The top data breaches – great interactive tool

I stumbled across this interactive graphic by big data company “Information is Beautiful” about data breaches globally, which I found extremely interesting and I am sure you would too.

The IIB have tracked the top data breaches since 2005 and have drawn up a detailed table of prominent data breaches, listing each of the most significant and publicised data breaches by year, method of breach, size of the breach and sensitivity of the data.  The beauty of this information is that each of the breaches have a supporting article providing further details as it was reported in the press.  

The usual suspects are listed there, i.e. Target, Adobe, Neiman Marcus etc, and even the NHS.  It gives a quick summary of the ‘story’, i.e. in the case of the NHS, the story that is revealed mentions the following:

A laptop holding the unencrypted records of eight million patients went missing from an NHS store room and wasn’t reported until 3 weeks later.  It reveals that 8.3 million records were lost in this instance, and under ‘data sensitivity’, it indicates a score out of a top score of 5 (being the most sensitive, which reveals banking details).  In the case of the NHS, it was a ‘level 4’ breach, which means that email address, password and health records were revealed.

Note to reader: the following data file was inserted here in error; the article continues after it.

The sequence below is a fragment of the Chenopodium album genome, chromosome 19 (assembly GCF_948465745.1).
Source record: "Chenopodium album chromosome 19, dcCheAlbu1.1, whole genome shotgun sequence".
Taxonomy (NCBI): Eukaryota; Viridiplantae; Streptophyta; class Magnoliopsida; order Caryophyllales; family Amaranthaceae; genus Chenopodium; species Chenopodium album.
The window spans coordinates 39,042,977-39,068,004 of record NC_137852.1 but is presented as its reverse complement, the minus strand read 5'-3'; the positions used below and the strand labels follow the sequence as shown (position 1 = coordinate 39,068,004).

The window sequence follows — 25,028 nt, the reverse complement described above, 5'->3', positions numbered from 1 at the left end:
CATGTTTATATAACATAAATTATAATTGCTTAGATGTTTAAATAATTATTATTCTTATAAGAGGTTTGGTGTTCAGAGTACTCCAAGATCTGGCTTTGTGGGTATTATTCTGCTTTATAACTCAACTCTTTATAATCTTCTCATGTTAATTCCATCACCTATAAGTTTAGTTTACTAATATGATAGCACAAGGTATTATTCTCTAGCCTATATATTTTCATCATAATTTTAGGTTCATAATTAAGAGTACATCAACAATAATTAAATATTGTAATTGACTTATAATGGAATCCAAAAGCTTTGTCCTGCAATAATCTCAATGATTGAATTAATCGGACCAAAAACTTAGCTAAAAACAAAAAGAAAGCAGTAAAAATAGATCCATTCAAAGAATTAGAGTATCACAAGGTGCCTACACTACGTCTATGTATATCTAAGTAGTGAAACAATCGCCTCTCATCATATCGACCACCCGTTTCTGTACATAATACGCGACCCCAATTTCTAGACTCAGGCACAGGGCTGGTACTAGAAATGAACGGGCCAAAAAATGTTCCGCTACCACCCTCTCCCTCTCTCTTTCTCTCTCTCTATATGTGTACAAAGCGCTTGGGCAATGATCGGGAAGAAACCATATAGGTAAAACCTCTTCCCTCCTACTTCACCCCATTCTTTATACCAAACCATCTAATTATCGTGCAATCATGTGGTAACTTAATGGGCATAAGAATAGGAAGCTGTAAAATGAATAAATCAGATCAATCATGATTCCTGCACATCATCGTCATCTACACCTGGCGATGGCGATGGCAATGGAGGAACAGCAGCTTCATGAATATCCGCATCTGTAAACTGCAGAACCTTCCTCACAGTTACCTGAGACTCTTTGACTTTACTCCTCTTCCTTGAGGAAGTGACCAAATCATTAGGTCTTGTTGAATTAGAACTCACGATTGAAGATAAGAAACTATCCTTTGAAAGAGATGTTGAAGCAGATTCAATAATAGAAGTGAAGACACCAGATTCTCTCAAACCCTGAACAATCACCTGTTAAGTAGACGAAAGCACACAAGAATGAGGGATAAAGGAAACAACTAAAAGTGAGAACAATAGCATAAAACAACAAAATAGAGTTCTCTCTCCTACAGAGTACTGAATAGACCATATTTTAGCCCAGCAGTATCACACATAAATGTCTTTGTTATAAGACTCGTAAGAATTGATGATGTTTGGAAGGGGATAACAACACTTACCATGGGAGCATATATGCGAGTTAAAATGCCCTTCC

I’m pleased to see that not only American companies are being listed, with the Norwegian Tax Authority being listed, the Puerto Rico Department of Health and the South African Police Services, in addition to the NHS and several other non-US-based organisations.

Of course, the data is based on high profile cases that do get reported, and we all know that many data breaches are never reported or are discovered much, much later – often by a third party rather than the company itself.  

So all in all, this is a pretty amazing tool, however the best is yet to come!

The people at Information is Beautiful have visualised this data in an interactive graphic that is mind blowing.  Take a look at the incredible graphic right here.

If only all data breaches were being reported and listed, one would hope that there would be increased vigilance about data security on a global scale.  

 

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